Production of any good may be either for the domestic market or for the international market. India’s manufacturing sector is mostly inward-looking and exports only account for a small share. This being the case, manufacturing sector becomes dependent on domestic demand and the sector’s expansion is mostly associated with the overall growth of the economy. So what is the problem with this? The biggest employer in the world is said to be the United States Department of Defense which employs close to 3.5 million people. The National Rural Employment Guarantee Scheme (NREGS) in India created 25 million jobs in the single year between 2010-2011. Already suffering from major infrastructural handicaps, this scheme could have been quite useful in construction of valuable assets. But the effectiveness of the scheme in this regard has been a big disappointment. To put it simply, it is not prudent to place such a big burden on the exchequer for an activity which is largely unproductive. It is time that India focus on it’s potential of the export industry in the manufacturing sector. But there are many challenges in this direction as well. The regressive nature of the century-old labour laws makes it very difficult for small businesses (where 85% of our labour force is employed) to compete and expand in the globalized market. According to the World Bank, India stands 132nd on the Ease of Doing Business rankings in the world among 185 countries coming below even Pakistan and Nigeria. Also, it stands at 184th place with respect to contract enforcement which means India is the most difficult place to enforce a contract. All this indicates that bottlenecks created or perpetuated by the administration (ranging from infrastructural handicaps to legislative challenges)is largely responsible for an unfavourable business environment in India despite having naturally favourable conditions.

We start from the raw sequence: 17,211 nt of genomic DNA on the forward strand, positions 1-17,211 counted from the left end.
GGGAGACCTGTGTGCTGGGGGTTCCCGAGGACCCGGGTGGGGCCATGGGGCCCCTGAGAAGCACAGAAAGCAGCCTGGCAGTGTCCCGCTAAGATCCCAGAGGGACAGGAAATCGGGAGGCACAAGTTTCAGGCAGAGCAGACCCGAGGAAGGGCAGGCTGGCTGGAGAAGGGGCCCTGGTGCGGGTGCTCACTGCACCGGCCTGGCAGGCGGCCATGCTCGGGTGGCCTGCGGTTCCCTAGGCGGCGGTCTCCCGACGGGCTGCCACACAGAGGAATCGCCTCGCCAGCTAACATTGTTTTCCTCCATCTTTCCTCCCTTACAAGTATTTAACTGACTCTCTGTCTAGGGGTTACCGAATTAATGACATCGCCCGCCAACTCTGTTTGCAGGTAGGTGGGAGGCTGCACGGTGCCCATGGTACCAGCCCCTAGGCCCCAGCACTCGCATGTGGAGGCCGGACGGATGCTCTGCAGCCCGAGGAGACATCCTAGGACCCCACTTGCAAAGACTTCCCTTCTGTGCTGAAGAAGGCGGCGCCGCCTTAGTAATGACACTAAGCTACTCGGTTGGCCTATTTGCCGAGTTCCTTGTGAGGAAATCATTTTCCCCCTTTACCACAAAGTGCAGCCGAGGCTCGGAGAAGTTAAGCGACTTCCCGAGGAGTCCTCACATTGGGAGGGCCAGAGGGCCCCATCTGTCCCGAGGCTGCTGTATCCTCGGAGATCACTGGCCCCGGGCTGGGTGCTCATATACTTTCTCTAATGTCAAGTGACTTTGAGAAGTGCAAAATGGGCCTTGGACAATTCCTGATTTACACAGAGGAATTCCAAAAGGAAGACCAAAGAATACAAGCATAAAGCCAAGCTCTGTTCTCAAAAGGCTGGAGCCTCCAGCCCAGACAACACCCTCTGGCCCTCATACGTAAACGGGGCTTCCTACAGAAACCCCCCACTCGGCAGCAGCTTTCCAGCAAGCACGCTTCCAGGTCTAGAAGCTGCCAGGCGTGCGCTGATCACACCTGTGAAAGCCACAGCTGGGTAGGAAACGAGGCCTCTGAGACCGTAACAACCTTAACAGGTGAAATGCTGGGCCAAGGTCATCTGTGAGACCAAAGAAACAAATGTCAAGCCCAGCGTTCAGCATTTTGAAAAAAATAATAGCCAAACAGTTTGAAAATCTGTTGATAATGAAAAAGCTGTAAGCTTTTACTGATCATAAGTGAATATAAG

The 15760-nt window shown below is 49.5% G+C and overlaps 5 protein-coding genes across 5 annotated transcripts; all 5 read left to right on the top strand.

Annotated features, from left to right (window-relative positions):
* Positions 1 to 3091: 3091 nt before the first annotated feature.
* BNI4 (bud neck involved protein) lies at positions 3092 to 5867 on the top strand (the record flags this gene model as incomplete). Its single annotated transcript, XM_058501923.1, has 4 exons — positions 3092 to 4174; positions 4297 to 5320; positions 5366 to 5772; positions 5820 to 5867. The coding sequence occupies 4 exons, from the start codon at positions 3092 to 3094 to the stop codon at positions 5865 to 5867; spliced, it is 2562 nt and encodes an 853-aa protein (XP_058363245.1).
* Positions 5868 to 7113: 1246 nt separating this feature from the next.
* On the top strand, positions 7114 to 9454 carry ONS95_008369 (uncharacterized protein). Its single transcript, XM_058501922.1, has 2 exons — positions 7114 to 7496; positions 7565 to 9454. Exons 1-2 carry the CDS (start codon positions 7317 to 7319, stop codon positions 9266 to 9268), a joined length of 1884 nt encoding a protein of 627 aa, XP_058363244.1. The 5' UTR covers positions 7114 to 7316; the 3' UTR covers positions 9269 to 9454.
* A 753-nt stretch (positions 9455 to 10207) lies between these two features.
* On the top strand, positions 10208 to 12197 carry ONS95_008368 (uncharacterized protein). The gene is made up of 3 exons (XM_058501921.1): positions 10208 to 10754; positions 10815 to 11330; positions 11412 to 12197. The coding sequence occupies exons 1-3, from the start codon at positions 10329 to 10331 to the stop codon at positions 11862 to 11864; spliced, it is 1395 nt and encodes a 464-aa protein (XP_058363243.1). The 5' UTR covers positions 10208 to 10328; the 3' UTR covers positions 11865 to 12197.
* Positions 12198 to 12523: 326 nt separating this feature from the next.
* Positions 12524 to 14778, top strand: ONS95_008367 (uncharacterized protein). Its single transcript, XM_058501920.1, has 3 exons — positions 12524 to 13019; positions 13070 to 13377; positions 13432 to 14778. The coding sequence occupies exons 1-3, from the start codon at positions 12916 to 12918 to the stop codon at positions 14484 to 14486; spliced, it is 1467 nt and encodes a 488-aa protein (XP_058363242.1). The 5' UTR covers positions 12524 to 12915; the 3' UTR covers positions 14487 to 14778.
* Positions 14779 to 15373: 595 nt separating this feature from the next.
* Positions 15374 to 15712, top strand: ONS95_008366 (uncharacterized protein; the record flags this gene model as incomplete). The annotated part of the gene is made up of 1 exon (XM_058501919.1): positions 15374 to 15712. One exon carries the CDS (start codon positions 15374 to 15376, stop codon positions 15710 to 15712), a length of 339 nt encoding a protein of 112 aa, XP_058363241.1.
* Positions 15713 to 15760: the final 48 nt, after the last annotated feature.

The oil factor

Oil imports are a major cause for the increasing CAD

Oil imports are a major cause for the increasing CAD

Lastly, the oil factor is a growing concern. Economic growth will inevitably lead to lead to an increase in energy requirements. Oil is the biggest import burden and all in all, a big reason for the rising current account deficit (expenditure – revenue) of our country. Oil production in India has been more or less, constant since the last 30 years. Involvement of foreign firms was restricted earlier but after commencement of the National Exploration Licensing Policy (NELP), this has changed. Still, state-owned companies account for more than 75% oil & gas production in India. Now, this would not have been a problem had India been one of those countries with abundant hydrocarbon reserves. But that is not the case. India’s domestic production only satisfies 25% of the demand, the rest being furnished by imports. It thus becomes necessary to build a competitive environment in the exploration & production (E&P) sector. This would ensure that the most efficient and up-to-date technological and management methods are put into practice. But again as pointed out earlier, the business environment in India still need a lot of changes to make it a favourable investment destination. Demand for oil will continue to rise in the coming years. India thus, needs a multi-faceted approach to this problem with increase in exploration activities and export-oriented production to offset the import burden occurring simultaneously.